Our research is primarily on the empirical and theoretical ecology of microbial communities, with a significant focus on phytoplankton. Phytoplankton are a globally important group of photosynthetic microbes responsible for about half of carbon fixation on Earth. They form the basis of most aquatic food webs and significantly affect water quality and other ecosystem functions. We use observation, experiments, mathematical models, and data syntheses to understand how phytoplankton and other microbial communities respond to changing environmental conditions and how biotic interactions mediate those responses.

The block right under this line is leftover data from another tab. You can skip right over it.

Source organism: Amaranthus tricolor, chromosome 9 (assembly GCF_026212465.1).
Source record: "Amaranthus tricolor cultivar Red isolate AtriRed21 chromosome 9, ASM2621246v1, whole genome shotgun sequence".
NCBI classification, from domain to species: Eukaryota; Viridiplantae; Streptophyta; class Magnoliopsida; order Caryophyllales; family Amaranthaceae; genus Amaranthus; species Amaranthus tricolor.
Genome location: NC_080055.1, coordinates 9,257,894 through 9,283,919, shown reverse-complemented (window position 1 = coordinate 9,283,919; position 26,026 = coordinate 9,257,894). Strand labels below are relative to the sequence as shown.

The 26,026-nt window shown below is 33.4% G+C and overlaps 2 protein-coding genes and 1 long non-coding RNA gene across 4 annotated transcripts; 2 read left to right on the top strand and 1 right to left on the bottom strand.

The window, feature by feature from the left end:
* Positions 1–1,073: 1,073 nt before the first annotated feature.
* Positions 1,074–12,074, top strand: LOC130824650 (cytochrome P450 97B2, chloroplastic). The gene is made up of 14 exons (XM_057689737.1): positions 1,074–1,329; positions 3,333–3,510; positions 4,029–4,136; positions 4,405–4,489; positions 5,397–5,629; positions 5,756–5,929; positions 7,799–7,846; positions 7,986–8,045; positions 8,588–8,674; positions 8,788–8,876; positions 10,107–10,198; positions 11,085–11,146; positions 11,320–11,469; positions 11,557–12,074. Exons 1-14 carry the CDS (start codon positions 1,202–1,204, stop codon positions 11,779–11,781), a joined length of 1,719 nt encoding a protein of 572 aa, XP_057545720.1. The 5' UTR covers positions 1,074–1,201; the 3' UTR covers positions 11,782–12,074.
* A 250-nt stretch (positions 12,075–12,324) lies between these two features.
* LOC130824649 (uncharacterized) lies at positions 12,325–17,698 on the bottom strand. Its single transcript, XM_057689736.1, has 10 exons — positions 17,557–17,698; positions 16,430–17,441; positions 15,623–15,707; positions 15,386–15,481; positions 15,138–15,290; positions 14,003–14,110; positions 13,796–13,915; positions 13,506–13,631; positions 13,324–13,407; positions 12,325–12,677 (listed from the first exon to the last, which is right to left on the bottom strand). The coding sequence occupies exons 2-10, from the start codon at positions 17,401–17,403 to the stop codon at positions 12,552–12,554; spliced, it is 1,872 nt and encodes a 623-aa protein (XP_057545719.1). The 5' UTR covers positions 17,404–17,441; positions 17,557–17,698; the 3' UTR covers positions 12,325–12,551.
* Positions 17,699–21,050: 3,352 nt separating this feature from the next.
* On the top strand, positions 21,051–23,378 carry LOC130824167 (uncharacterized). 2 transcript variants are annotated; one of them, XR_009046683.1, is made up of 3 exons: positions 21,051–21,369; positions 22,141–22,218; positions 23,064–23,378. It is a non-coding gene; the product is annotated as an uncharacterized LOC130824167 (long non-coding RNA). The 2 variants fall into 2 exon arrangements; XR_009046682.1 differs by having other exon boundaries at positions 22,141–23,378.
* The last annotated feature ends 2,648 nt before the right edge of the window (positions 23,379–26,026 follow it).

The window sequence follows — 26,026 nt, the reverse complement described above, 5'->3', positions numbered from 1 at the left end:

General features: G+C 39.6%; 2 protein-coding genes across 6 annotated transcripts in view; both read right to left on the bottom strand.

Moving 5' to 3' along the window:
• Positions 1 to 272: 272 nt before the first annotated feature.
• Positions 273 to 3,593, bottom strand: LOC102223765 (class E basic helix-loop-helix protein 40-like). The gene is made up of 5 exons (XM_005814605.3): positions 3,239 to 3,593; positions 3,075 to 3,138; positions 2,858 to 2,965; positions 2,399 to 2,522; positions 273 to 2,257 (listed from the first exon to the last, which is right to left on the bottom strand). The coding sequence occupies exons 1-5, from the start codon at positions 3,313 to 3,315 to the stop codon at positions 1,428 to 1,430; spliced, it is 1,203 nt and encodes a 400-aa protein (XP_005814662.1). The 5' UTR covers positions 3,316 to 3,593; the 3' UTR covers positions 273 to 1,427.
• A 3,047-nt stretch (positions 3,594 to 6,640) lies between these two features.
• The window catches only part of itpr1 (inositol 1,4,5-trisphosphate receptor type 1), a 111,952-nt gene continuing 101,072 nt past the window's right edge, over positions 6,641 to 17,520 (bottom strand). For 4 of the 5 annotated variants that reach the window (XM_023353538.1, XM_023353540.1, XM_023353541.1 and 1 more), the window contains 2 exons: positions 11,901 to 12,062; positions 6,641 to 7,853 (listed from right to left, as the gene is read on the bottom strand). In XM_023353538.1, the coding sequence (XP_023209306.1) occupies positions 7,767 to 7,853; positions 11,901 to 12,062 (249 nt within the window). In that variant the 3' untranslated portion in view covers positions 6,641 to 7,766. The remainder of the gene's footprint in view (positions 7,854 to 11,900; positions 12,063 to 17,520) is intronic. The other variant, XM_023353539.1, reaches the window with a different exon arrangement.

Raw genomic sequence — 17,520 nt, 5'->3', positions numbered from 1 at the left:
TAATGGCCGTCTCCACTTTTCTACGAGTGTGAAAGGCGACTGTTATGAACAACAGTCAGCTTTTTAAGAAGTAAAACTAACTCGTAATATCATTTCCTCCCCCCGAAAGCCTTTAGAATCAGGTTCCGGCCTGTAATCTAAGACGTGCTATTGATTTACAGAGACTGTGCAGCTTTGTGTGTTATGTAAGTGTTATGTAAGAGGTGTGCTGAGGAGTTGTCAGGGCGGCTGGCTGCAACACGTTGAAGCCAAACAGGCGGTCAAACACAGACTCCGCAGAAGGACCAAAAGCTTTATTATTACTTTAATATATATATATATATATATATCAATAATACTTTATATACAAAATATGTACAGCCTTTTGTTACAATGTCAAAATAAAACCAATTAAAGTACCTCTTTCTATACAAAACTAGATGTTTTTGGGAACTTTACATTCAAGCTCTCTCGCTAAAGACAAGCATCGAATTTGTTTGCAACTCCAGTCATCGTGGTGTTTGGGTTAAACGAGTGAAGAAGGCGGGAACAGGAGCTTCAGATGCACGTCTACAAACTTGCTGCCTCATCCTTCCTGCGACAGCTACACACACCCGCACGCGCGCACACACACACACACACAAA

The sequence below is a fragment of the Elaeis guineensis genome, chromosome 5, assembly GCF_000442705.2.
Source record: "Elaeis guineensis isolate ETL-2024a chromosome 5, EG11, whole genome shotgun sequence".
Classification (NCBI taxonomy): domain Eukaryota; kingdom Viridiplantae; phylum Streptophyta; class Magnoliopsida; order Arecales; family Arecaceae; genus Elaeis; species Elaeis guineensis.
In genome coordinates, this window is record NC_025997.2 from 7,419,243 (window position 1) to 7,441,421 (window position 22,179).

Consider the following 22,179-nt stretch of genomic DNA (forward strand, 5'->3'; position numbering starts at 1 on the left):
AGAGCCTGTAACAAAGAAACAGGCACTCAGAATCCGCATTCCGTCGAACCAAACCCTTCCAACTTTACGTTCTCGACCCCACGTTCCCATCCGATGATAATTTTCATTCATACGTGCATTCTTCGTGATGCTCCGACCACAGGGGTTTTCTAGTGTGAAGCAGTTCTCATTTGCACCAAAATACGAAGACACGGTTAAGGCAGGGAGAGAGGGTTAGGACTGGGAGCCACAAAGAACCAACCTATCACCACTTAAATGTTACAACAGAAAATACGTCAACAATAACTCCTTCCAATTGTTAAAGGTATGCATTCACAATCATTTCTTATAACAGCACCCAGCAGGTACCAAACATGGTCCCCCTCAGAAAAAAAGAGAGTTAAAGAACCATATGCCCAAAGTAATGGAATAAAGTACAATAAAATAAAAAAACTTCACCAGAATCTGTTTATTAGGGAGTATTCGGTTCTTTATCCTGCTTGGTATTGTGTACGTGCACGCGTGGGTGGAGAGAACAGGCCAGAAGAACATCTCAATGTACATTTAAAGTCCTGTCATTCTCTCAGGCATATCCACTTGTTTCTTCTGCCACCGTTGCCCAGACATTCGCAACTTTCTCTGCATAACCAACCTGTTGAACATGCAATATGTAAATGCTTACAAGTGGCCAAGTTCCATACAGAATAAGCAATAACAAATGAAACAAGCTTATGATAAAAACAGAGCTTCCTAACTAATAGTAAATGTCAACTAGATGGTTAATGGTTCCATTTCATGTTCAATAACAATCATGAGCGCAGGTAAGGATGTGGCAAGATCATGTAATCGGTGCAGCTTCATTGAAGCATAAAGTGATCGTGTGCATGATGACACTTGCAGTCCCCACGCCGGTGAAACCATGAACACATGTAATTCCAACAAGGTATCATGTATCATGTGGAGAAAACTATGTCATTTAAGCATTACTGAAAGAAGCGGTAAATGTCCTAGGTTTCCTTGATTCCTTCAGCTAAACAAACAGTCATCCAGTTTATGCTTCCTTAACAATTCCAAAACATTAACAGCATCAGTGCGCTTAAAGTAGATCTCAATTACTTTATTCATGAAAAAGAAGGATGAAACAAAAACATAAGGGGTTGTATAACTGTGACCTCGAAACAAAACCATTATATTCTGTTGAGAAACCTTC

We also use phytoplankton communities as a model system to answer fundamental ecological questions, such as determining the causes and consequences of biodiversity, ecosystem resilience, and predictability. Our research links multiple levels of biological organization, from physiological to ecosystem, to the whole globe level, with the focus on functional traits and communities.
We also study other microbial communities, such as host-associated microbiomes, uncovering the principles of their assembly and functioning.